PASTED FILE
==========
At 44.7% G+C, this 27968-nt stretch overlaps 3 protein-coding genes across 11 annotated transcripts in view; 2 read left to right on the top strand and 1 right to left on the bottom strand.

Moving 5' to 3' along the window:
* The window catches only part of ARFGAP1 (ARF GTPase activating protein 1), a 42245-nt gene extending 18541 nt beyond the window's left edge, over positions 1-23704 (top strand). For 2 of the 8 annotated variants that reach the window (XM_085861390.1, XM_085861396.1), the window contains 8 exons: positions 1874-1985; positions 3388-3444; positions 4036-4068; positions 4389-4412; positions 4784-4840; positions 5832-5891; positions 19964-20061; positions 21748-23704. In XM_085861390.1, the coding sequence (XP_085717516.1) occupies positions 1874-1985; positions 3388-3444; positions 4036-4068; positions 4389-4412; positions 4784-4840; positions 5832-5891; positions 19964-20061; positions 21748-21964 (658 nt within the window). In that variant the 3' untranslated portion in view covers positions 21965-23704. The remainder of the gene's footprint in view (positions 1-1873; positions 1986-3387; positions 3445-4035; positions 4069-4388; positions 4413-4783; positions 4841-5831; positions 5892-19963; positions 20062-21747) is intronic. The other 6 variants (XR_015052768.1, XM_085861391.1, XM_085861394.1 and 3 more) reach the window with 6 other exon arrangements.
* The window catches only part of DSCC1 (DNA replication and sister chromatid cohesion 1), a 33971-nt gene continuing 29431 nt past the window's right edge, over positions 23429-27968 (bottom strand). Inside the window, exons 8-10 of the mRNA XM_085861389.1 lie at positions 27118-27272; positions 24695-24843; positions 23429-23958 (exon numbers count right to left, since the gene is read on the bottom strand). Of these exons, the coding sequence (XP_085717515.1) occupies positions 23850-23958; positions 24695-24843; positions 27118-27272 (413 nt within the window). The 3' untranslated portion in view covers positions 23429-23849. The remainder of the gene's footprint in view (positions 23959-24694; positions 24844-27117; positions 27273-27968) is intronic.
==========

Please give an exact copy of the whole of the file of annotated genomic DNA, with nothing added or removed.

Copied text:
At 44.7% G+C, this 27968-nt stretch overlaps 3 protein-coding genes across 11 annotated transcripts in view; 2 read left to right on the top strand and 1 right to left on the bottom strand.

Moving 5' to 3' along the window:
* The window catches only part of ARFGAP1 (ARF GTPase activating protein 1), a 42245-nt gene extending 18541 nt beyond the window's left edge, over positions 1-23704 (top strand). For 2 of the 8 annotated variants that reach the window (XM_085861390.1, XM_085861396.1), the window contains 8 exons: positions 1874-1985; positions 3388-3444; positions 4036-4068; positions 4389-4412; positions 4784-4840; positions 5832-5891; positions 19964-20061; positions 21748-23704. In XM_085861390.1, the coding sequence (XP_085717516.1) occupies positions 1874-1985; positions 3388-3444; positions 4036-4068; positions 4389-4412; positions 4784-4840; positions 5832-5891; positions 19964-20061; positions 21748-21964 (658 nt within the window). In that variant the 3' untranslated portion in view covers positions 21965-23704. The remainder of the gene's footprint in view (positions 1-1873; positions 1986-3387; positions 3445-4035; positions 4069-4388; positions 4413-4783; positions 4841-5831; positions 5892-19963; positions 20062-21747) is intronic. The other 6 variants (XR_015052768.1, XM_085861391.1, XM_085861394.1 and 3 more) reach the window with 6 other exon arrangements.
* The window catches only part of DSCC1 (DNA replication and sister chromatid cohesion 1), a 33971-nt gene continuing 29431 nt past the window's right edge, over positions 23429-27968 (bottom strand). Inside the window, exons 8-10 of the mRNA XM_085861389.1 lie at positions 27118-27272; positions 24695-24843; positions 23429-23958 (exon numbers count right to left, since the gene is read on the bottom strand). Of these exons, the coding sequence (XP_085717515.1) occupies positions 23850-23958; positions 24695-24843; positions 27118-27272 (413 nt within the window). The 3' untranslated portion in view covers positions 23429-23849. The remainder of the gene's footprint in view (positions 23959-24694; positions 24844-27117; positions 27273-27968) is intronic.